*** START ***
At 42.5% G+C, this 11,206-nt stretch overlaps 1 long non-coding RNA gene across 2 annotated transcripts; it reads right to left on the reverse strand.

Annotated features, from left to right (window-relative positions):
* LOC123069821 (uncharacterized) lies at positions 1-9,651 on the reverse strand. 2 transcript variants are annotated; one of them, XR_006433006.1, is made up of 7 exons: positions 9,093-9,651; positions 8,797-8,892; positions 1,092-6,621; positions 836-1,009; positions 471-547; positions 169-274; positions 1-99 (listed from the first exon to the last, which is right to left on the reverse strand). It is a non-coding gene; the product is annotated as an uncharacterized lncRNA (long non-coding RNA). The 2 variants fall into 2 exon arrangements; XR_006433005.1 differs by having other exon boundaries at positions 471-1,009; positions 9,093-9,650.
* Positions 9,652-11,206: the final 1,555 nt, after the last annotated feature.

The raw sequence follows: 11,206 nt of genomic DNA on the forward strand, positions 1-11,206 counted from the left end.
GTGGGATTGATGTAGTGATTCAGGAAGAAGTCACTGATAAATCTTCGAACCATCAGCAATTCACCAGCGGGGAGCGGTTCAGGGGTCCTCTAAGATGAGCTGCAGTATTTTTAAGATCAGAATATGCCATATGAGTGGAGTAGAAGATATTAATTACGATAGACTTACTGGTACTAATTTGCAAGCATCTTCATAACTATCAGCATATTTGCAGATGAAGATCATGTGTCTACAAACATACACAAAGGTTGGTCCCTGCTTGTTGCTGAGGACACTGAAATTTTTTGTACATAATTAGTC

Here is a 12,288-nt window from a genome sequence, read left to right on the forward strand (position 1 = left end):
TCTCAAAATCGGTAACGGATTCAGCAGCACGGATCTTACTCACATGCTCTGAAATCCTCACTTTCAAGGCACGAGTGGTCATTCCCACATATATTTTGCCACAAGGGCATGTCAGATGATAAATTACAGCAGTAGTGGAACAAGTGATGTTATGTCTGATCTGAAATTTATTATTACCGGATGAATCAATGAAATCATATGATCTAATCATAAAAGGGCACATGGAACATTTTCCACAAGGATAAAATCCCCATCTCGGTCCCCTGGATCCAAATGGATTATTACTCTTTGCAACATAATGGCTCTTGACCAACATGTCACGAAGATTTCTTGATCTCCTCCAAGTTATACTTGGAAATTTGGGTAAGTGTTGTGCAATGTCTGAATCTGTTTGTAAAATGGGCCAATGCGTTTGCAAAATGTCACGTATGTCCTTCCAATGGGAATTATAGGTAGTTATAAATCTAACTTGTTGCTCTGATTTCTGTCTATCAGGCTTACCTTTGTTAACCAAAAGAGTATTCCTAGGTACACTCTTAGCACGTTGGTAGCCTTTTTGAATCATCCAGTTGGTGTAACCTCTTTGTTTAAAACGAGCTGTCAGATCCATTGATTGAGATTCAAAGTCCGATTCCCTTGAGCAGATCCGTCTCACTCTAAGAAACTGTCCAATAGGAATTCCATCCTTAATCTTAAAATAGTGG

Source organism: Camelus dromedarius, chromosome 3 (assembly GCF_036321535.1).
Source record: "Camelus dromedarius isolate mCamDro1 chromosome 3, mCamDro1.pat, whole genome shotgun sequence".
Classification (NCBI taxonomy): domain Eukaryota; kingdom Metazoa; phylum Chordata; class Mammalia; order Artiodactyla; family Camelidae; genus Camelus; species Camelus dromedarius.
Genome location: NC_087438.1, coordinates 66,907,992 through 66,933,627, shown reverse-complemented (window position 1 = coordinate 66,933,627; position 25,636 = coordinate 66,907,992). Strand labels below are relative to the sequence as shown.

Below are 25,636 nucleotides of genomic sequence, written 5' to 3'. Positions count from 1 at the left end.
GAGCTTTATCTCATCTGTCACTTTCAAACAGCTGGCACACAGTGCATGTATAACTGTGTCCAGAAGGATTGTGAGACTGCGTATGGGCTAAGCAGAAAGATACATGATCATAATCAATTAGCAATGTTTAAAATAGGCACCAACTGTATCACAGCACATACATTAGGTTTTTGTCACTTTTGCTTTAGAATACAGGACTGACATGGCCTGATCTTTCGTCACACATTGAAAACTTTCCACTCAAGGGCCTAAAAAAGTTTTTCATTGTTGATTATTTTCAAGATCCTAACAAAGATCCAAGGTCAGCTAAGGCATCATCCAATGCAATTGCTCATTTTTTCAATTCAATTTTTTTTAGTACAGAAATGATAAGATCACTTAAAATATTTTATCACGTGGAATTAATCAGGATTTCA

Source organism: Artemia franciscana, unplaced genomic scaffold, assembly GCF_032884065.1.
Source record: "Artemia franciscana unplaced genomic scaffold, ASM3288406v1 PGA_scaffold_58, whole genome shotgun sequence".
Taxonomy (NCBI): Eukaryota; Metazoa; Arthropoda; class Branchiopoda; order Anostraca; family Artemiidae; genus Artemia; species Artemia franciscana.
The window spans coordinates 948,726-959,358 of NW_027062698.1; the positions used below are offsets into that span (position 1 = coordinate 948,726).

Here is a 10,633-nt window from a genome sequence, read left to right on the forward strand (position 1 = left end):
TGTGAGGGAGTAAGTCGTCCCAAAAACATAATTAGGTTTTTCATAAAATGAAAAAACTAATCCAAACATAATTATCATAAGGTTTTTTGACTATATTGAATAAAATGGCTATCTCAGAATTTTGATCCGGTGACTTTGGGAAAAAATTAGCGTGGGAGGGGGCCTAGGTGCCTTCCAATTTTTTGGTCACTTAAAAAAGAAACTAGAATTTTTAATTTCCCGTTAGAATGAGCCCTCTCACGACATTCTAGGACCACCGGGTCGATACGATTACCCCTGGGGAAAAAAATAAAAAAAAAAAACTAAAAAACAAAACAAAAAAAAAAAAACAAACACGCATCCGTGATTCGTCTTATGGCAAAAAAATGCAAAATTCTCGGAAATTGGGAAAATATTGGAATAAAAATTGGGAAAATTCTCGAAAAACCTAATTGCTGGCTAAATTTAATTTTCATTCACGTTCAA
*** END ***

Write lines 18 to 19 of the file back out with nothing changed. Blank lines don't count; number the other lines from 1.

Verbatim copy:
The window spans coordinates 948,726-959,358 of NW_027062698.1; the positions used below are offsets into that span (position 1 = coordinate 948,726).

Here is a 10,633-nt window from a genome sequence, read left to right on the forward strand (position 1 = left end):